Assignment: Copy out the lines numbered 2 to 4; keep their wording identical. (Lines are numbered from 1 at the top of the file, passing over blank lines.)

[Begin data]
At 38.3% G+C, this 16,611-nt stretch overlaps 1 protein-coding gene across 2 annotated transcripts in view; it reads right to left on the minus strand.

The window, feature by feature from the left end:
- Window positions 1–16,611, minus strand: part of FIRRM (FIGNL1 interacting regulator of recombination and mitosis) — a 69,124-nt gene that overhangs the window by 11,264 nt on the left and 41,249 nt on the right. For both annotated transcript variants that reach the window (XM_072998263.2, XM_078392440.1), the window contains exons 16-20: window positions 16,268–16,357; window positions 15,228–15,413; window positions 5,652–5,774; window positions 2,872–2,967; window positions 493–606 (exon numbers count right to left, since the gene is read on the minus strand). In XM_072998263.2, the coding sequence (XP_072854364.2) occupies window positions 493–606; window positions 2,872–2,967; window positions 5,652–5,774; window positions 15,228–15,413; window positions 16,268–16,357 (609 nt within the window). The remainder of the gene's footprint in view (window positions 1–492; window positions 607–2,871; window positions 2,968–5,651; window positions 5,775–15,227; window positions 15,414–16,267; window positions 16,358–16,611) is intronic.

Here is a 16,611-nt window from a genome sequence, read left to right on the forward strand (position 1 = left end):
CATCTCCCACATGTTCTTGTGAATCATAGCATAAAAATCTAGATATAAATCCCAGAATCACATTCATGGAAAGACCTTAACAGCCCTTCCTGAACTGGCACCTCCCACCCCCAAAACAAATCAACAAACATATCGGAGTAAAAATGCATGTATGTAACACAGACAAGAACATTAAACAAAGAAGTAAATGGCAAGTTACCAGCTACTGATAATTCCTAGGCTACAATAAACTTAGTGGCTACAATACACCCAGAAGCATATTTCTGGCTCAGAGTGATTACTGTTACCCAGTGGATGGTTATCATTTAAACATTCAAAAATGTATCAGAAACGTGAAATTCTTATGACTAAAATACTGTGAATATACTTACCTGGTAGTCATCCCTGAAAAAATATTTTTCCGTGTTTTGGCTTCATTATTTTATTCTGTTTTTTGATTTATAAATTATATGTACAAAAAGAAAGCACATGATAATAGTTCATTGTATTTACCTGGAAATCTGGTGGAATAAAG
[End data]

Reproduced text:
The window, feature by feature from the left end:
- Window positions 1–16,611, minus strand: part of FIRRM (FIGNL1 interacting regulator of recombination and mitosis) — a 69,124-nt gene that overhangs the window by 11,264 nt on the left and 41,249 nt on the right. For both annotated transcript variants that reach the window (XM_072998263.2, XM_078392440.1), the window contains exons 16-20: window positions 16,268–16,357; window positions 15,228–15,413; window positions 5,652–5,774; window positions 2,872–2,967; window positions 493–606 (exon numbers count right to left, since the gene is read on the minus strand). In XM_072998263.2, the coding sequence (XP_072854364.2) occupies window positions 493–606; window positions 2,872–2,967; window positions 5,652–5,774; window positions 15,228–15,413; window positions 16,268–16,357 (609 nt within the window). The remainder of the gene's footprint in view (window positions 1–492; window positions 607–2,871; window positions 2,968–5,651; window positions 5,775–15,227; window positions 15,414–16,267; window positions 16,358–16,611) is intronic.

Here is a 16,611-nt window from a genome sequence, read left to right on the forward strand (position 1 = left end):